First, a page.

Supreme Court dismisses case against Dornink
Published 6:42 pm Friday, August 5, 2022
The Minnesota Supreme Court on Friday dismissed a late challenge to Sen. Gene Dornink’s residency, in which the author of the complaint alleged the first-term senator didn’t live within the newly created District 23.
Dornink was elected senator of District 27 in 2020, and is slated to face off against opponent Lisa Hanson Aug. 9 in the Republican primary for the newly formed seat, though a petition filed last week by Glenville resident Judy Olson with the Minnesota Supreme Court asked to remove Dornink from the ballot, alleging he does not live in Brownsdale and still resides in Hayfield, which is now outside of District 23.
“I’m grateful the court dismissed this baseless case so quickly,” Dornink said in a statement Friday. “I appreciate the support from so many who reached out to me through this process. I will continue running a positive, issue-oriented campaign. I look forward to winning the primary this Tuesday and the general election in November.”
A response to the petition filed by Dornink’s lawyers, R. Rield LeBeau II and Benjamin N. Pachito earlier this week, stated the court should dismiss the petition under laches — an unreasonable delay in asserting a known legal right or claim — being that it was filed 12 days before the primary election, 35 days after absentee balloting began and 65 days after Dornink filed for office.
“Petitioner’s unreasonable delay in filing her petition has caused significant prejudice to Senator Dornink, who resides in the district and has been engaged in extensive campaign activity since redistricting lines were released,” the response stated.
The order to dismiss, signed by Chief Justice Lorie S. Gildea, said the court agreed to dismiss the case on laches grounds.
“We have acknowledged that ‘some’ delay in filing a petition challenging a candidate’s residency ‘may be excused’ because the challenger needs to know more than where the candidate claims to be residing and instead needs to investigate and gather evidence to prove that the candidate is not residing in the district,” the court stated. “The record here, however, indicates that (petitioner) did not act expeditiously or diligently in conducting her investigation.”
Although the petitioner, Judy Kay Olson, and the others included in the petition made two visits to the Brownsdale property within four days of Dornink filing his candidacy on May 24, they waited 18 days to visit again, it stated. Then after visiting June 15 and 16, they waited another month, or until July 15 to make their last visit.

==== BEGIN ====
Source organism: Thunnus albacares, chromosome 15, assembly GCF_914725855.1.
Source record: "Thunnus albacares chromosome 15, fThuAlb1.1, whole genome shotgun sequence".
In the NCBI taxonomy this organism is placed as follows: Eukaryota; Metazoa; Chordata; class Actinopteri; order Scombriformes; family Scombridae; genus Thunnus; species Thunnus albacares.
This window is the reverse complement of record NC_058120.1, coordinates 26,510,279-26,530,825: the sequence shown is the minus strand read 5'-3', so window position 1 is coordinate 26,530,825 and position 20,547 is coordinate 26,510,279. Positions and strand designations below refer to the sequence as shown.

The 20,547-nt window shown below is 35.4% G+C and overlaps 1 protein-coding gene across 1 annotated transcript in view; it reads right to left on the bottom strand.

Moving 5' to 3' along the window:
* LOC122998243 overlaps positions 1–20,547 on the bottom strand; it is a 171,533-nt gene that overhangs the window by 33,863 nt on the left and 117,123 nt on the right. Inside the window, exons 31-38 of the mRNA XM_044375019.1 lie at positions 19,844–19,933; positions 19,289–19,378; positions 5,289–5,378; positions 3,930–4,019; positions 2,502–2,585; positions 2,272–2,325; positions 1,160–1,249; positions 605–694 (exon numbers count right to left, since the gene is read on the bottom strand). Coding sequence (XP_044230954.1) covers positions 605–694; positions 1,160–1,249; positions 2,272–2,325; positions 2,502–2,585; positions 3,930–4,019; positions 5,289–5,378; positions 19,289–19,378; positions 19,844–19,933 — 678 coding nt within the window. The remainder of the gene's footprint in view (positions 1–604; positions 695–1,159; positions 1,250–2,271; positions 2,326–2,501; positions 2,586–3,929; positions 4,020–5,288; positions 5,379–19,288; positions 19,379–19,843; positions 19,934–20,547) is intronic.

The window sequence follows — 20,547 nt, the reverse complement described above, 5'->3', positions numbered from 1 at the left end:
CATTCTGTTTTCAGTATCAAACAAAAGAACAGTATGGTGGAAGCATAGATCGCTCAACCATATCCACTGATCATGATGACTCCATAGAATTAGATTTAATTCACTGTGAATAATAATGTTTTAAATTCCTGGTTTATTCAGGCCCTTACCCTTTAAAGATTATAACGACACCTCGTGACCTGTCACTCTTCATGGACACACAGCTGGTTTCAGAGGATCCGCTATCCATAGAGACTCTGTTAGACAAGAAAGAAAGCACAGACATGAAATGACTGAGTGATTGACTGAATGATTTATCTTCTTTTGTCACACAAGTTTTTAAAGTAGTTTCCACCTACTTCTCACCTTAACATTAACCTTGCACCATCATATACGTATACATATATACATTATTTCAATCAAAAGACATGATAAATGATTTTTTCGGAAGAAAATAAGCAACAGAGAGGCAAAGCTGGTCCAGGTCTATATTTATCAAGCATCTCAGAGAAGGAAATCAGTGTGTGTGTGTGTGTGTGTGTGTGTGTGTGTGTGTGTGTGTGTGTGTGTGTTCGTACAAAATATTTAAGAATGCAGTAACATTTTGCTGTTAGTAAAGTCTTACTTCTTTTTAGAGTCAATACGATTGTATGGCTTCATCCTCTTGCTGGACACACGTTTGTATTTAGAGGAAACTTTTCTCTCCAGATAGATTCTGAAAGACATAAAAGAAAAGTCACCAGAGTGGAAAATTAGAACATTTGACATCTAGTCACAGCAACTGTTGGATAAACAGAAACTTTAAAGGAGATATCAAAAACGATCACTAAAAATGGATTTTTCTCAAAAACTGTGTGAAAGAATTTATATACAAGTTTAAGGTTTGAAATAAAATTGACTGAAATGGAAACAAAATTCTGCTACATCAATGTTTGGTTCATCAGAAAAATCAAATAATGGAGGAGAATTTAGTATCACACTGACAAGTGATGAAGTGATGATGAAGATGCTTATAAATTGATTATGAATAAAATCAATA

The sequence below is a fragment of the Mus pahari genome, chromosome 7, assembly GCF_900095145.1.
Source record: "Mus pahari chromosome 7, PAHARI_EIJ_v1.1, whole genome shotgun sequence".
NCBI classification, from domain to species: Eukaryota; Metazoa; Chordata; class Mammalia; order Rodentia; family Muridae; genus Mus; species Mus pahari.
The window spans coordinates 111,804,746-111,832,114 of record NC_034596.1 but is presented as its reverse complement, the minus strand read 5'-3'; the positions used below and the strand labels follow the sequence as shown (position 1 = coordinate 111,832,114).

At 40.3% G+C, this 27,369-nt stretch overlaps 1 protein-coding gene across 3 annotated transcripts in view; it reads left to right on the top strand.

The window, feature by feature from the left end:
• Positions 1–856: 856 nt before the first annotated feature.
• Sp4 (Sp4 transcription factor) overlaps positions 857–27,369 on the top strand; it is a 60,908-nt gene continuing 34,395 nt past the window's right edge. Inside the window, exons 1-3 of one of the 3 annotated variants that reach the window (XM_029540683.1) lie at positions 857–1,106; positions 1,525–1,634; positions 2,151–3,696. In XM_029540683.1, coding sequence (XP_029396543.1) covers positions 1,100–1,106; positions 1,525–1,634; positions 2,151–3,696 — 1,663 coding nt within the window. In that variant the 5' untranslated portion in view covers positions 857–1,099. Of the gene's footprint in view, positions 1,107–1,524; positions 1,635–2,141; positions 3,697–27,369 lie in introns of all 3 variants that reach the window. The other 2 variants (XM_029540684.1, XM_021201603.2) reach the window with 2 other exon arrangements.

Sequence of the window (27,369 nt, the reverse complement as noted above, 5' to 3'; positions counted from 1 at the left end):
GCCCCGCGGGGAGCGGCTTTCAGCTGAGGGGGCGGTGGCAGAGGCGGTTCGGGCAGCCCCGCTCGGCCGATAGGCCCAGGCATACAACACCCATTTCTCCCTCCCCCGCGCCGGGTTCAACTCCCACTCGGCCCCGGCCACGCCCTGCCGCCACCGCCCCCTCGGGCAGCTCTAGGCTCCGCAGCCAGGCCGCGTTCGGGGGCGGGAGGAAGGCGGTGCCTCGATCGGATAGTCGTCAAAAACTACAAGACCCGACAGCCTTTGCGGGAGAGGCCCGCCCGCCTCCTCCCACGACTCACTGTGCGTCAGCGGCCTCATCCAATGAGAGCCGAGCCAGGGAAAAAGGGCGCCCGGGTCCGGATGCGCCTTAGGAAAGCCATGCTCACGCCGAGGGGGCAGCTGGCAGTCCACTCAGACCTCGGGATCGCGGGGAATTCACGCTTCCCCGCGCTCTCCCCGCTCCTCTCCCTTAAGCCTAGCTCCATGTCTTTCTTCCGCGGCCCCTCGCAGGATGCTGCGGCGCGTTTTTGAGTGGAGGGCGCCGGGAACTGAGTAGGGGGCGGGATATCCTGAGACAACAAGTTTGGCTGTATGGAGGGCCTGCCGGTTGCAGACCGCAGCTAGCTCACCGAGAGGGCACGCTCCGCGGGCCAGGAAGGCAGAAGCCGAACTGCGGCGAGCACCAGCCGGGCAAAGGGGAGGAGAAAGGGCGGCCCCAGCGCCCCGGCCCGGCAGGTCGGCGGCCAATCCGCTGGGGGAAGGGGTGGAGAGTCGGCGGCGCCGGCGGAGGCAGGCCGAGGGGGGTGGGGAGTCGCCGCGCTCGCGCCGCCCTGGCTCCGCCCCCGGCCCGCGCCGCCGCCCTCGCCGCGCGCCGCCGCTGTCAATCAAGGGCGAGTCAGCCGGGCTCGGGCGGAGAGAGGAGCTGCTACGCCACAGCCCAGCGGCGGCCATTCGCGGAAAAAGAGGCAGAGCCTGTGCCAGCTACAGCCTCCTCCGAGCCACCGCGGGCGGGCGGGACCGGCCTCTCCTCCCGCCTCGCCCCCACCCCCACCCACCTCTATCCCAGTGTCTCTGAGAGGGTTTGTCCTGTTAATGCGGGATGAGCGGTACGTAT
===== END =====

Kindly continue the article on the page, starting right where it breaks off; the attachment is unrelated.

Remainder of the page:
“Because there were long periods in which Olson and her associates did nothing to investigate, the delay in conducting the investigation was unreasonable,” the court stated.
The court also concluded that because ballots had already been printed and early voting for the primary started more than a month ago, substantial prejudice would result from ordering Dornink’s name be removed from the ballots.
Freeborn County GOP Party Chairman Robert Hoffman, who was also Dornink’s Realtor, said the petition has tainted Hanson’s Senate campaign, changing it from “relevant and respected to desperate and out of control.”
“Lisa has no more control of this current campaign than she did her legal battles that landed her in jail, and she used the same team for both,” he said. “It is ridiculous what their campaign has done.”
He said what the campaign has done will forever haunt her politically.
“Sen. Gene Dornink needs to only be spoken with for five minutes to know that you get 24 hours of honesty out of him on any given day,” Hoffman said. “The reelection of Sen. Gene Dornink, especially after so many successes in a short two years serving, is exactly what our region needs here in southern Minnesota.”
Hanson in response to the decision pointed out that the court only dismissed the case based on “laches” — or timing — and not on the merits of the case, and she said the decision now opens the way for Democrats or others to challenge his residency.
“Let’s be honest, Dornink is damaged goods,” she said. “With the evidence of the petition being unchallenged how can Dornink be trusted?”
She said she has resided in Freeborn County for more than 30 years and has proven she is willing to stand up and protect the Constitutional rights and liberties of all Americans. To ensure a Republican candidate takes office and secures the Senate majority, she said there is only one option in the upcoming primary and that is to vote for her for Senate.